Monday, 25 August 2008

Fresh pressure on PCTs to provide IVF

Following a meeting by the Expert Group on Commissioning NHS Infertility Provision, the Government's Health Minister, Dawn Primarolo, has written to all PCTs to recommend that three courses of IVF should be provided to all eligible couples, rather than the one course that 95% of PCTs now offer, writes The Times. It us such a shame that North Yorkshire and York PCT remains one of three PCTs to offer no IVF treatment whatsoever.

I will be contacting them next week to see if this new recomendation will finally make them shift from their position, compel them to act positively and think with compassion towards couples struggling to conceive rather than looking into their collective wallets.

Tuesday, 19 August 2008

The postcode lottery on Panorama

We watched the very interesting Panorama programme last night. Although it focussed on a slightly different issue to the one we are experiencing, it still exposed the huge flaws in the localised spending on the NHS and the lottery of care that follows.

Perhaps it is time for the Government to become actively involved and ensure a fair and centralised system is put in place. Then we can all be assured of receiving parity in our healthcare needs, rather than finding ourselves unable to receive help whilst someone else, sometimes living on the other side of the street, is able to receive it.

We pay into the system equally - we should be able to benefit from it equally.

Monday, 11 August 2008

IVF on the NHS - the facts

To put the situation in North Yorkshire into perspective on a national scale:

There are 151 PCTs in England, each receiving their budget directly from the Department of Health.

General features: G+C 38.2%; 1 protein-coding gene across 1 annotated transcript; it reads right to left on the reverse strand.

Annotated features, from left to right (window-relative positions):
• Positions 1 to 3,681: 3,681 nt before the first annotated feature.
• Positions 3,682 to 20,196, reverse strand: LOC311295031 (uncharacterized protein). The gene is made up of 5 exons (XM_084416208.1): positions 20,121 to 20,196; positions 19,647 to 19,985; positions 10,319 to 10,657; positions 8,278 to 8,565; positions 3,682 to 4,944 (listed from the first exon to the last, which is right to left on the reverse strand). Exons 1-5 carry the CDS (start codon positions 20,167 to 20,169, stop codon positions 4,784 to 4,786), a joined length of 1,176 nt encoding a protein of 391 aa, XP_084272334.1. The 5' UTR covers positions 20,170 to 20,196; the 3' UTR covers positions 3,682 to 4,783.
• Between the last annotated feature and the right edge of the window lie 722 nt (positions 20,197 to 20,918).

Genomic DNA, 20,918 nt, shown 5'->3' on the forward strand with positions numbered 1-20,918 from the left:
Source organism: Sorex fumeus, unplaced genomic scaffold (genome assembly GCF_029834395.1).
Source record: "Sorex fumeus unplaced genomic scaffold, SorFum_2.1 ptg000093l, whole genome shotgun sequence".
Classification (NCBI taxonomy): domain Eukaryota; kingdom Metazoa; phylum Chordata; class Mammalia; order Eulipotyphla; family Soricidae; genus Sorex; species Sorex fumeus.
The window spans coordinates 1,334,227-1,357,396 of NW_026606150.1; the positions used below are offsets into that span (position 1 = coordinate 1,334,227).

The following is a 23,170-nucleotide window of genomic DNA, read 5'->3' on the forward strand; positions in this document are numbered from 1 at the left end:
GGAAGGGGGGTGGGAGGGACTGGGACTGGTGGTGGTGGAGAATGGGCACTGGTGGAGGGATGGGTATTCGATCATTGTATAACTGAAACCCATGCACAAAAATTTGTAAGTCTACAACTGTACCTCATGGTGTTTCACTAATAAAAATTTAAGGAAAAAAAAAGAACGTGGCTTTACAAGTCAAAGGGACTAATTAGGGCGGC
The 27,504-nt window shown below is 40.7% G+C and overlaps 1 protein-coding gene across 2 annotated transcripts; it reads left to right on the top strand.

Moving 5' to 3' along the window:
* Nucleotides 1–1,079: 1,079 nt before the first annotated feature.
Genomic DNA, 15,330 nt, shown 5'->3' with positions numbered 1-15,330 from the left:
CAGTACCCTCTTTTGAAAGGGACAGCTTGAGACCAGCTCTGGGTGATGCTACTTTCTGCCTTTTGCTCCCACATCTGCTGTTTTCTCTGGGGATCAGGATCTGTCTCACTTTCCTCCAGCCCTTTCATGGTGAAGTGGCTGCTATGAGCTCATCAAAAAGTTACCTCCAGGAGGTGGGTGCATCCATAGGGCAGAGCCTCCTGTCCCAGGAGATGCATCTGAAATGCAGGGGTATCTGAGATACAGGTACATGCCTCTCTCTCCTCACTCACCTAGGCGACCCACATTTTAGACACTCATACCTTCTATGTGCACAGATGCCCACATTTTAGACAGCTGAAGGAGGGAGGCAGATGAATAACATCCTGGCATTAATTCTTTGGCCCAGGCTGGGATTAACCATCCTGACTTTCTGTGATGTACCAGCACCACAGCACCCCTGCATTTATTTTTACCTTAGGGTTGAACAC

In February 2004 NICE (National Institute of Clinical Excellence) recommended that three cycles of IVF should be provided by the NHS if the woman is between 23 and 39 years old.

At that time the then Health Secretary, John Reid said that he expected all Primary Care Trusts to be offering at least one cycle by 2005, with the longer term aim of full implementation including three cycles of IVF per appropriate patient.

- In August 2008 only nine of the 151 PCTs offer three cycles.

- 138 PCTs offer just one or two cycles.

- North Yorkshire and York PCT remains one of the four remaining PCTs to refuse to offer ANY cycles of NHS funded IVF.

They should be ashamed.

Wednesday, 6 August 2008

An update

Well perhaps not the news we had been hoping for, but as a result of the last round of tests, Professor Balen has decided that the best course of action to take is IVF with ICSI. So now, more than ever, we will be feeling the full impact of North Yorkshire and York PCT's decision to not fund IVF.

The minimum charge for a single course we have found so far is £3,320, and prices can go up to an incredible £10,000. For a single attempt.

We wonder if they actually care that every resident of their district has to find the funds to privately proceed with treatment?